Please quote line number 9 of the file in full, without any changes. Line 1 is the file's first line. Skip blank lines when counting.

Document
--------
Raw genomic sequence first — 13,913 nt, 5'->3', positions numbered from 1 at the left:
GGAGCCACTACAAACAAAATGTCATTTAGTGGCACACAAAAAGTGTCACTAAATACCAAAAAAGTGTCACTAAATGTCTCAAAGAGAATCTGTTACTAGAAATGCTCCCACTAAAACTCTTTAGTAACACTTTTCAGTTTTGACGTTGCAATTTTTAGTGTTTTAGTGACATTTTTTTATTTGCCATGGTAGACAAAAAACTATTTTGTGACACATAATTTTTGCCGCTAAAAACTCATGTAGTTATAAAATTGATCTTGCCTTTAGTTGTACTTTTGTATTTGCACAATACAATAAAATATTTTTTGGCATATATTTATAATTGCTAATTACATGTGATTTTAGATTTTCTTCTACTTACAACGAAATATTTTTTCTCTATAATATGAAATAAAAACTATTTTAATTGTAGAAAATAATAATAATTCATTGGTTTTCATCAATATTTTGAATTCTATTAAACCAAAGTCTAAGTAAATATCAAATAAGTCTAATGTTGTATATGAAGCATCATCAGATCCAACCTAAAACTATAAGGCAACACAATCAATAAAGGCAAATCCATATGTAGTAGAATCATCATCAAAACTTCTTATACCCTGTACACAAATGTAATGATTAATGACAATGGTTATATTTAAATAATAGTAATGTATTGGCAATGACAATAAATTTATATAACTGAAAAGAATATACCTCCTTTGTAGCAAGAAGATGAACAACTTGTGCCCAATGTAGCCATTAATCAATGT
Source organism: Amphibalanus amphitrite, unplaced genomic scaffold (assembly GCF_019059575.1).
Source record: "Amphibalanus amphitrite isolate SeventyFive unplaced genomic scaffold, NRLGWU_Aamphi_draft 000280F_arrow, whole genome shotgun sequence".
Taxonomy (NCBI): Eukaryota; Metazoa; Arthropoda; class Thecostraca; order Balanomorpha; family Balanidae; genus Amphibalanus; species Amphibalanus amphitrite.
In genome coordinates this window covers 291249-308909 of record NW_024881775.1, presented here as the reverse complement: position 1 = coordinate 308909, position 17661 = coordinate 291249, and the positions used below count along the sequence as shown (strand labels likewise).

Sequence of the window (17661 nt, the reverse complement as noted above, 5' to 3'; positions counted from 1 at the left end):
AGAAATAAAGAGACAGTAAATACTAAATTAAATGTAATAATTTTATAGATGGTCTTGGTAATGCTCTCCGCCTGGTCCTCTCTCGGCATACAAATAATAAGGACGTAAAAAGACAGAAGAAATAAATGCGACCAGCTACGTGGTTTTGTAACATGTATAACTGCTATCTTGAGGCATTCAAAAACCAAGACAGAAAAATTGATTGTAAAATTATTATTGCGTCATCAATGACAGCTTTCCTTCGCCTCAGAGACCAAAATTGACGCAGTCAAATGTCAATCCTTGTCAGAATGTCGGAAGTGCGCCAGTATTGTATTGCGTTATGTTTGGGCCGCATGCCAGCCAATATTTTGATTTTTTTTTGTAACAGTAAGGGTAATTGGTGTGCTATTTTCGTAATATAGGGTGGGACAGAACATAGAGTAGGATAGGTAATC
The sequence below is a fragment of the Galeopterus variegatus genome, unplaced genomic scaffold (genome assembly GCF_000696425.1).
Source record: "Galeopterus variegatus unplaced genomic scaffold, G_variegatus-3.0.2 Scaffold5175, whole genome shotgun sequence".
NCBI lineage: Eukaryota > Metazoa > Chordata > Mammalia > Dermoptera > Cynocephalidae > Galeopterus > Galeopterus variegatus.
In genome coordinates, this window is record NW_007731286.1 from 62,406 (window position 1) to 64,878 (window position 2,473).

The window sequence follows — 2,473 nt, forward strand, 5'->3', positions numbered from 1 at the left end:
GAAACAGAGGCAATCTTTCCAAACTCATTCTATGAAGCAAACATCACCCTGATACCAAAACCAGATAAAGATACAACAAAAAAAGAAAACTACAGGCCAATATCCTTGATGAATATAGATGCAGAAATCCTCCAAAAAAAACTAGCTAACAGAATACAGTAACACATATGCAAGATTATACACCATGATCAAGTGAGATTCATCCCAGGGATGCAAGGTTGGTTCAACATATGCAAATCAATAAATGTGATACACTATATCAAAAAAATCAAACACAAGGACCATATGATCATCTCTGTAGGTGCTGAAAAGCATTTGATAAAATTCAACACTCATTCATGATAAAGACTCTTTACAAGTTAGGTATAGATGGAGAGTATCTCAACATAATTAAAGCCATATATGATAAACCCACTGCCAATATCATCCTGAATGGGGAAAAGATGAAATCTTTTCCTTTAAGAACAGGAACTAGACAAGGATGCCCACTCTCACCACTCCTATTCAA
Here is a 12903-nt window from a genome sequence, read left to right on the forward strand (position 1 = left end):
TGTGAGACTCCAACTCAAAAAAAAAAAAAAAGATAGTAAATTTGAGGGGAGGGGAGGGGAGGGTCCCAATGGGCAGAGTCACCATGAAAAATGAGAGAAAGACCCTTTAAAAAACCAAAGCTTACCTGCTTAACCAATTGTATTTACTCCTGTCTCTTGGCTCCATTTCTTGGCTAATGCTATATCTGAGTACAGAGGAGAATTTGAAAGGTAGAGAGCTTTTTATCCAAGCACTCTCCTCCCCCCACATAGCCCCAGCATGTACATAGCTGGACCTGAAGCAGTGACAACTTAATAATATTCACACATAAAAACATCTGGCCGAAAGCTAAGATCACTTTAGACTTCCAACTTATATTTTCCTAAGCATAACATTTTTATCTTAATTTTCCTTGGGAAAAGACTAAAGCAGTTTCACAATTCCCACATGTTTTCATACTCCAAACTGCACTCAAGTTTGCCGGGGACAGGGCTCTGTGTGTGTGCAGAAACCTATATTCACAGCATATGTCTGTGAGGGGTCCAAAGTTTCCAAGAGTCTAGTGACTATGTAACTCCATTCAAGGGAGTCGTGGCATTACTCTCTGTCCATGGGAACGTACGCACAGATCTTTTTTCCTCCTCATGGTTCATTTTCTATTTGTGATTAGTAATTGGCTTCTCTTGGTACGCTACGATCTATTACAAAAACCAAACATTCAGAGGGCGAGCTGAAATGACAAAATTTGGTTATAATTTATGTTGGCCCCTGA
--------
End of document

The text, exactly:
The sequence below is a fragment of the Galeopterus variegatus genome, unplaced genomic scaffold (genome assembly GCF_000696425.1).